2010 FIFA World Cup: Spain's Loss Makes Germany Only Powerhouse With Momentum

Joe Schafer@joeschafer84Correspondent IJune 16, 2010

DURBAN, SOUTH AFRICA - JUNE 16:  David Villa of Spain attends to his team mate Andres Iniesta as he lies on the ground injured during the 2010 FIFA World Cup South Africa Group H match between Spain and Switzerland at Durban Stadium on June 16, 2010 in Durban, South Africa.  (Photo by Jamie McDonald/Getty Images)
Jamie McDonald/Getty Images

World Cup 2010, the beautiful game’s grandest international contest and arguably the greatest sporting event on the planet, has produced a plethora of surprising outcomes. There has been a wide range of developments and the tournament is not even a week old yet.

Headlines have been splattered with everything from goalie blunders to the persistent buzzing of the vuvuzelas—the traditional African horns being blown by thousands of fans at any given moment during any given game.

Only five days into the tournament and the biggest news, after Spain’s loss to Switzerland today, is also the most baffling to all conventional football fans—yet again, another internationally highly ranked powerhouse fell victim to poor results in the opening round.

Of FIFA’s top 10 ranked teams going into opening day, there has only been one team that's played like a highly favored force to be reckoned with: Deutschland. And they are somehow only ranked sixth behind teams like Portugal and the Netherlands.

Hopefully the German fans will avoid putting all their goals in one cup, but if the opposing Goliaths in the tournament keep playing so poorly against such low-ranked underdogs, we might have reason to bust out the Lederhosen and polka our way to another round of Weihenstephaner Hefeweissbier (contained in a ridiculously huge stein, of course).

With the competition not even a full week old, most of the standout favorites have already debuted on the pitch. Let’s quickly analyze the performances of these top teams and what significance it has for the Germans after they have put up the best outing, thus far, in the tournament.

While it is still hot off the press and fresh in our minds, Switzerland topping the No. 2 ranked Spain 1—0 today at the Moses Mabhida Stadium in Durban should be considered the most unlikely outcome of the first round. They went scoreless against a very game Swiss defense and goalie that really should be applauded for their clean sheet.

Goalies have been a problem for a lot of teams so far; Switzerland’s Diego Benaglio bucked the trend thwarting the few on goal shots made by the Spaniards.

In typical fashion, Spain showcased their excellent ball control, with one-touch passing being the norm, but they “dropped the ball” when it came to executing set-pieces against the taller Clockmakers. Their shots were off the mark half the time as well.

While fans may be on course to witness the lowest scoring World Cup in history—Adidas has publicly stated that they constructed the most perfect ball ever, by the way—top teams are having difficulty finding the back of the net in the first half, if at all.

Brazil, Italy, and the Netherlands all managed to end their first halves of play without a goal; France, Portugal and Spain went the entirety of their games without ever getting on the board.

Not to mention, these performances were collectively less-than-impressive against inferior teams. France looked disorganized and flat. Italy exposed their old age. The Netherlands relied on a Danish own goal for a lead until they finally scored their own in the 85th minute, courtesy of Dirk Kuyt.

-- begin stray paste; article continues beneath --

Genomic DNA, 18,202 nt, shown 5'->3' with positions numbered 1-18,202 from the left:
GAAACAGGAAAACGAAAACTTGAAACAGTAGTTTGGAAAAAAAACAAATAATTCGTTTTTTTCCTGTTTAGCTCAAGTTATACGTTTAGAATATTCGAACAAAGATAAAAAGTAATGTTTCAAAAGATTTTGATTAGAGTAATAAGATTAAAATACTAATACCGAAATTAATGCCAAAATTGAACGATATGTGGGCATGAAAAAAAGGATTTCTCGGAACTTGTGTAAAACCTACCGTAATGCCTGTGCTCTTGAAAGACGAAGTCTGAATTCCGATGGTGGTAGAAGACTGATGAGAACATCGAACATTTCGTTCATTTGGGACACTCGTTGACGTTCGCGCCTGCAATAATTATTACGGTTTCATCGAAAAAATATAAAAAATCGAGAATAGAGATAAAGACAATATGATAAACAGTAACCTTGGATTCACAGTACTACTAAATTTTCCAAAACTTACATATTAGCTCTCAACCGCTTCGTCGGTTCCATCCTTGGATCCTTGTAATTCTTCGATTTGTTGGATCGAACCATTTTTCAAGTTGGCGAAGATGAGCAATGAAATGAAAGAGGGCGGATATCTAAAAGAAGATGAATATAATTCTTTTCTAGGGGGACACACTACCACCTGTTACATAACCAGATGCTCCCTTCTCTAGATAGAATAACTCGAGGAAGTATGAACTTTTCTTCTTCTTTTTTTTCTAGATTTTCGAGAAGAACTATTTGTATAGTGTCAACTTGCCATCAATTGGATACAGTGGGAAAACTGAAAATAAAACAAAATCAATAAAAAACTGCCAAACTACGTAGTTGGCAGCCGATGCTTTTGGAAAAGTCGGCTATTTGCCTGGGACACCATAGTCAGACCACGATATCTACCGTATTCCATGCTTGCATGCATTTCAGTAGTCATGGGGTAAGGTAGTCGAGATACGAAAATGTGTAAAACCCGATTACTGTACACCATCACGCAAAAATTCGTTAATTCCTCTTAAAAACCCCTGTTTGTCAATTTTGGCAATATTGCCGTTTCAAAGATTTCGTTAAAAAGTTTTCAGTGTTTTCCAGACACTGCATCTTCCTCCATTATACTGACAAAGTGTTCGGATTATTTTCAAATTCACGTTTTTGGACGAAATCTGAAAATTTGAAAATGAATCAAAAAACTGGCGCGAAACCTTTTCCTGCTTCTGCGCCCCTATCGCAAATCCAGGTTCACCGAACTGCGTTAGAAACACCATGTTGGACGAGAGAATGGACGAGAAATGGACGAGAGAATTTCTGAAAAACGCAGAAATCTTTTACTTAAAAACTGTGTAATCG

Brazil lacked their typically overwhelming chemistry against bottom ranked North Korea, even allowing a goal in the late portion of the game. The North Korean’s defense was far from outstanding, but considering the opposing offense, they more than proved their worth.

After beating Nigeria 1-0, Argentina is one of the few teams looking the part, but even after manipulating the Nigerian defense on nearly every opportunity, they only managed to follow through on one of the many chances they created.

This unusual lackluster start for some of the world’s premiere teams must have the German’s confidence soaring to even higher heights.

They have proved to be the only powerhouse team to live up to expectations despite this success coming after considerable doubt from insiders about Neuer’s experience as a starting goalie and the overall inexperience of the team, the second youngest in the tournament.

Unlike their counterparts, Die Mannschaft had many success stories during their 4-0 dismantling of Australia’s Socceroos. Uneventful club strikers, Klose and Podolski, scored respectively, putting an end to the starting forward debate that had many second guessing the two player’s worth on the field.

The opportunities were plentiful for Klose, who could have easily converted more chances—a 6-0 score was within reach for the Germans in all reality.

Like the forwards, the midfield and back line also dutifully performed with flying colors. Young prospect Mesut Oerzil and veteran Bastian Schweinsteiger stepped up in the midfield—orchestrating fluid chemistry—despite the absence of injured team captain Michael Ballack.

Overall, their passing and ball movement were both very crisp, finding openings for through-balls, completing many of the good runs that were made. All systems were a go, making it possible for the Germans to have the first round’s most outstanding start to the tournament.

The young squad looked comfortable and confident, sending a message to all the doubters that they are a force of young lions to be reckoned with on the international level.

Come July 11, will football speculators be chanting: “The Germans are coming!” as they make a run at their fourth World Cup title?

The Blitzkreig in South Africa continues Friday against Serbia.


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